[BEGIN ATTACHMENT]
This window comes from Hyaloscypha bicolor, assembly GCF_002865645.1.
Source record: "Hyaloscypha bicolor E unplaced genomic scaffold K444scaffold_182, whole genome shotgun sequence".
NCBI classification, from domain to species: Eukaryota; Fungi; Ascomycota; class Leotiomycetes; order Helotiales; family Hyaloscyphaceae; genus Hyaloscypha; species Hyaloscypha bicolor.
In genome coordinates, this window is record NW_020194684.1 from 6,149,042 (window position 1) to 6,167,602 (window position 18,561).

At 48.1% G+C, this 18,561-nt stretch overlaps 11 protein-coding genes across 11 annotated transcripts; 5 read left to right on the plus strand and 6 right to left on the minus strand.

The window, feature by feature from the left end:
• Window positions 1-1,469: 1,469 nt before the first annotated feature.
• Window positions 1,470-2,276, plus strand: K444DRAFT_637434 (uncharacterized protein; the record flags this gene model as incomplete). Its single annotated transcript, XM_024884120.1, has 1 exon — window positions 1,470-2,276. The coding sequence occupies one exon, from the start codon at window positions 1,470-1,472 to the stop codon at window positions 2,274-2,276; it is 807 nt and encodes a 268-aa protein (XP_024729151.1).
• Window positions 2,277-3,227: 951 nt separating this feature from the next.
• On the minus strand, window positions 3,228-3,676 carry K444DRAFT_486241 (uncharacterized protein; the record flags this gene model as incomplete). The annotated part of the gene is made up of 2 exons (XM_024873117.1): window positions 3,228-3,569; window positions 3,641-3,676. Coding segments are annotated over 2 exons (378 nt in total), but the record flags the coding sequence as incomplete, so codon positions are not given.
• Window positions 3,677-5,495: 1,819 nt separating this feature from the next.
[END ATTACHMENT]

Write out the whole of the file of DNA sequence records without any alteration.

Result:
This window comes from Hyaloscypha bicolor, assembly GCF_002865645.1.
Source record: "Hyaloscypha bicolor E unplaced genomic scaffold K444scaffold_182, whole genome shotgun sequence".
NCBI classification, from domain to species: Eukaryota; Fungi; Ascomycota; class Leotiomycetes; order Helotiales; family Hyaloscyphaceae; genus Hyaloscypha; species Hyaloscypha bicolor.
In genome coordinates, this window is record NW_020194684.1 from 6,149,042 (window position 1) to 6,167,602 (window position 18,561).

At 48.1% G+C, this 18,561-nt stretch overlaps 11 protein-coding genes across 11 annotated transcripts; 5 read left to right on the plus strand and 6 right to left on the minus strand.

The window, feature by feature from the left end:
• Window positions 1-1,469: 1,469 nt before the first annotated feature.
• Window positions 1,470-2,276, plus strand: K444DRAFT_637434 (uncharacterized protein; the record flags this gene model as incomplete). Its single annotated transcript, XM_024884120.1, has 1 exon — window positions 1,470-2,276. The coding sequence occupies one exon, from the start codon at window positions 1,470-1,472 to the stop codon at window positions 2,274-2,276; it is 807 nt and encodes a 268-aa protein (XP_024729151.1).
• Window positions 2,277-3,227: 951 nt separating this feature from the next.
• On the minus strand, window positions 3,228-3,676 carry K444DRAFT_486241 (uncharacterized protein; the record flags this gene model as incomplete). The annotated part of the gene is made up of 2 exons (XM_024873117.1): window positions 3,228-3,569; window positions 3,641-3,676. Coding segments are annotated over 2 exons (378 nt in total), but the record flags the coding sequence as incomplete, so codon positions are not given.
• Window positions 3,677-5,495: 1,819 nt separating this feature from the next.